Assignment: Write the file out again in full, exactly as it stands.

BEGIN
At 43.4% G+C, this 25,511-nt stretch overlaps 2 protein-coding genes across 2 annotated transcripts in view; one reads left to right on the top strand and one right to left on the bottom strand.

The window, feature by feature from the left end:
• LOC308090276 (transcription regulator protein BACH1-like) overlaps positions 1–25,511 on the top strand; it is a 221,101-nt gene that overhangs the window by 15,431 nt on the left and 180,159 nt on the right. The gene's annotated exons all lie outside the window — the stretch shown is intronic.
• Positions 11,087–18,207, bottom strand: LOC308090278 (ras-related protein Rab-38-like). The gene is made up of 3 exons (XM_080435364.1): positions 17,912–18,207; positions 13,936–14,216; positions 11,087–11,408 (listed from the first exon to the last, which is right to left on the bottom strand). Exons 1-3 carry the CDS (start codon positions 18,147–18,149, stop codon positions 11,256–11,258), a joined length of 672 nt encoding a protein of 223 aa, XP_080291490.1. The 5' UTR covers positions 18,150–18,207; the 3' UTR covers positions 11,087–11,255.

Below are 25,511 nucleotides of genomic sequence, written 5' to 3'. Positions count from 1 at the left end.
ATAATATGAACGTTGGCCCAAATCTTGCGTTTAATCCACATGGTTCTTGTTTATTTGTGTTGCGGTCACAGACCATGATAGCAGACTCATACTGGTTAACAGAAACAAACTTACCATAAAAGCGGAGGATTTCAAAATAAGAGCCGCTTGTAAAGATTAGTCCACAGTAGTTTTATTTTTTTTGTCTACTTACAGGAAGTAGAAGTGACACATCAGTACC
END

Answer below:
At 43.4% G+C, this 25,511-nt stretch overlaps 2 protein-coding genes across 2 annotated transcripts in view; one reads left to right on the top strand and one right to left on the bottom strand.

The window, feature by feature from the left end:
• LOC308090276 (transcription regulator protein BACH1-like) overlaps positions 1–25,511 on the top strand; it is a 221,101-nt gene that overhangs the window by 15,431 nt on the left and 180,159 nt on the right. The gene's annotated exons all lie outside the window — the stretch shown is intronic.
• Positions 11,087–18,207, bottom strand: LOC308090278 (ras-related protein Rab-38-like). The gene is made up of 3 exons (XM_080435364.1): positions 17,912–18,207; positions 13,936–14,216; positions 11,087–11,408 (listed from the first exon to the last, which is right to left on the bottom strand). Exons 1-3 carry the CDS (start codon positions 18,147–18,149, stop codon positions 11,256–11,258), a joined length of 672 nt encoding a protein of 223 aa, XP_080291490.1. The 5' UTR covers positions 18,150–18,207; the 3' UTR covers positions 11,087–11,255.

Below are 25,511 nucleotides of genomic sequence, written 5' to 3'. Positions count from 1 at the left end.
ATAATATGAACGTTGGCCCAAATCTTGCGTTTAATCCACATGGTTCTTGTTTATTTGTGTTGCGGTCACAGACCATGATAGCAGACTCATACTGGTTAACAGAAACAAACTTACCATAAAAGCGGAGGATTTCAAAATAAGAGCCGCTTGTAAAGATTAGTCCACAGTAGTTTTATTTTTTTTGTCTACTTACAGGAAGTAGAAGTGACACATCAGTACC